Stocks are decoupling, and this troika of equities appears to be headed lower

Of the many changes that shook the stock market in 2022, perhaps the biggest was that it was allowed to become a market again.

It happened when the Federal Reserve stepped away from “accommodation”—the policy of keeping interest rates low to spur economic growth and keep unemployment low.

In abandoning that approach, the Fed also caused the high correlation among all asset classes to fall away. That made it more of a stock picker’s market than it had been in years.

Some sectors were weak, some were strong and some were in between. But the point is that instead of everything moving together in the same direction, individual stocks began to take on personalities again. In turn, they became much more amenable to examination with classic technical analysis.

Large movers

Let’s review three trades that share common characteristics:

The stocks are nominally expensive. In other words, they’re not $3 stocks but aren’t in the high double digits or the triple digits—with plenty of room to fall.

They are, in a fundamental sense, very richly valued.

They have an extremely large and well-formed top, suggesting a substantial price drop in 2023.

A simple short-sale would be one way to go about this, but buying long-dated puts would have much greater potential for percentage gains.

Note that all three stocks already had tremendous price drops since their peaks. Some might interpret that to mean the stocks are “on sale” or don’t have much more room to fall.

What these charts suggest is that the stocks aren’t bargains. They have the potential to turn an already substantial fall in price into a cataclysmic one. They just need enough time to erode—which depends largely on the direction of the stock market in general.

MongoDB (MDB)

MongoDB was founded in 2007 and had its initial public offering in October 2017. In its first four years as a public company, it was an exceptional performer, rising literally thousands of percentage points in price.

From 2020 to 2022, however, an enormous topping pattern formed, with the high price at about $585 and the base of the pattern at about $213, suggesting a spread of $372. For a stock priced at about $150 in late 2022, a topping pattern with a $372 price range is staggering.

The company has no price-to-earnings (P/E) ratio, because it has no earnings. Instead, the company presently loses hundreds of millions of dollars each year.

Between the lifetime low of $24.62 (which was not long after its initial public offering) and recent price levels, there’s little in the way of meaningful price support.

So, unless the company’s fundamentals improve radically, it’s possible this stock will continue “bleeding out” to lower prices, especially if the market in general remains weak.

ServiceNow (NOW)

ServiceNOW was founded in 2003 to develop what the company calls “a cloud computing platform to help companies manage digital workflows for enterprise operations.” (Whatever that means).

Although the company is profitable, its P/E ratio is an eye-popping 403. As with MongoDB, ServiceNOW had an absolutely astonishing run-up in price, rising nearly 30-fold in eight years.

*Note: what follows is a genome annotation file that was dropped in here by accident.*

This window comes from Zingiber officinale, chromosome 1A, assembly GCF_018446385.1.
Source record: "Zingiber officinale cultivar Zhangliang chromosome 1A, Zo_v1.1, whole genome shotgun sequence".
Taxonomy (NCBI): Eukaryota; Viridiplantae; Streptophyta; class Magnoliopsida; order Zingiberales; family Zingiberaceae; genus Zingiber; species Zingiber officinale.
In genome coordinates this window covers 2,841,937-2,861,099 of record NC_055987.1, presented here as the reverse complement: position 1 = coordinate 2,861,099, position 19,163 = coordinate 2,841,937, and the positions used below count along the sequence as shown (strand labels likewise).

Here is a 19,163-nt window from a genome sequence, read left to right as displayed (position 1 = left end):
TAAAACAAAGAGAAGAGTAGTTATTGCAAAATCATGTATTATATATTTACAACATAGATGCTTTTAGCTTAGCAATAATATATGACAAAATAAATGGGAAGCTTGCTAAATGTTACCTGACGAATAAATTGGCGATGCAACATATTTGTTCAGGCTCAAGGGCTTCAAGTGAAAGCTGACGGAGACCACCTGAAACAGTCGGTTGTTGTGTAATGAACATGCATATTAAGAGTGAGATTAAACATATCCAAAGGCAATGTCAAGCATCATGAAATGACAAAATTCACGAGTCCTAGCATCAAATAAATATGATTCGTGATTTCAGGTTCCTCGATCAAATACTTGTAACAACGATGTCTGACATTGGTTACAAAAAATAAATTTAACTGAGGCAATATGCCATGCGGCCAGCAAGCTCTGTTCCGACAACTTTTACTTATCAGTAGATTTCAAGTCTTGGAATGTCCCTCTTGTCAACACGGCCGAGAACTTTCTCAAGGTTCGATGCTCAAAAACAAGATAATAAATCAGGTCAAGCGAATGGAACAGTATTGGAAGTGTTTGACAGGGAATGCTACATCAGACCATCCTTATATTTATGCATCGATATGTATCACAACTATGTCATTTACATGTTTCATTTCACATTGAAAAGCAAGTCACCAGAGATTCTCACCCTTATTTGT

Yet, also like MongoDB, ServiceNOW has hammered out a tremendous topping pattern with a base at about $434 and a peak of about $708, indicating a price spread of about $274.

The topping pattern, also similar to MongoDB’s, is a full two years wide. It’s very large vertically (with respect to price) as well as horizontally (time).

Splunk (SPLK)

The third trade idea centers on Splunk, yet another cloud-based high-tech firm. Like MongoDB, it has no “E” (earnings) with which to calculate a P/E.

Indeed, the losses at this organization are measured not in the hundreds of millions of dollars, but in the billions. In spite of that, the company has an enormous market cap.

What’s notable about Splunk is the size of the top, which is five years wide. That’s an extraordinary amount of time for any security to be developing a topping pattern. It suggests that while the fall may be tremendous, it could also be slow in coming.

The stock peaked at about $225 and has a base to the top of about $95, suggesting a $130 price spread to the pattern.

The stock is presently valued at about the same price it was eight years ago, and it doesn’t have a long enough history to illustrate whether or not it has a propensity to fall significantly after a major top. The width, height and quality of the topping pattern is hard to deny, however.

Three of a kind

With all three of these trade ideas, the key word is “patience” because the kind of price move required to make a spectacular return on owning puts might take many months.

The chief ally in these trade ideas, however, is that price tops of this size will be subjected to a stupendous amount of gravity because overhead supply will persistently hamper attempts to push the price higher.

If the market is relatively weak in 2023, or even if it’s fairly flat, there’s a high probability all three of the stocks will be much lower in price by the end of the year. Given the dollar amount that these expensive stocks might move, the risk/reward ratio of owning long-dated puts seems tantalizing. 

Tim Knight has used technical analysis to trade the equity and options markets for decades.
He founded Prophet Financial Systems and created the website, which offers free
access to his charting platform. @slopeofhope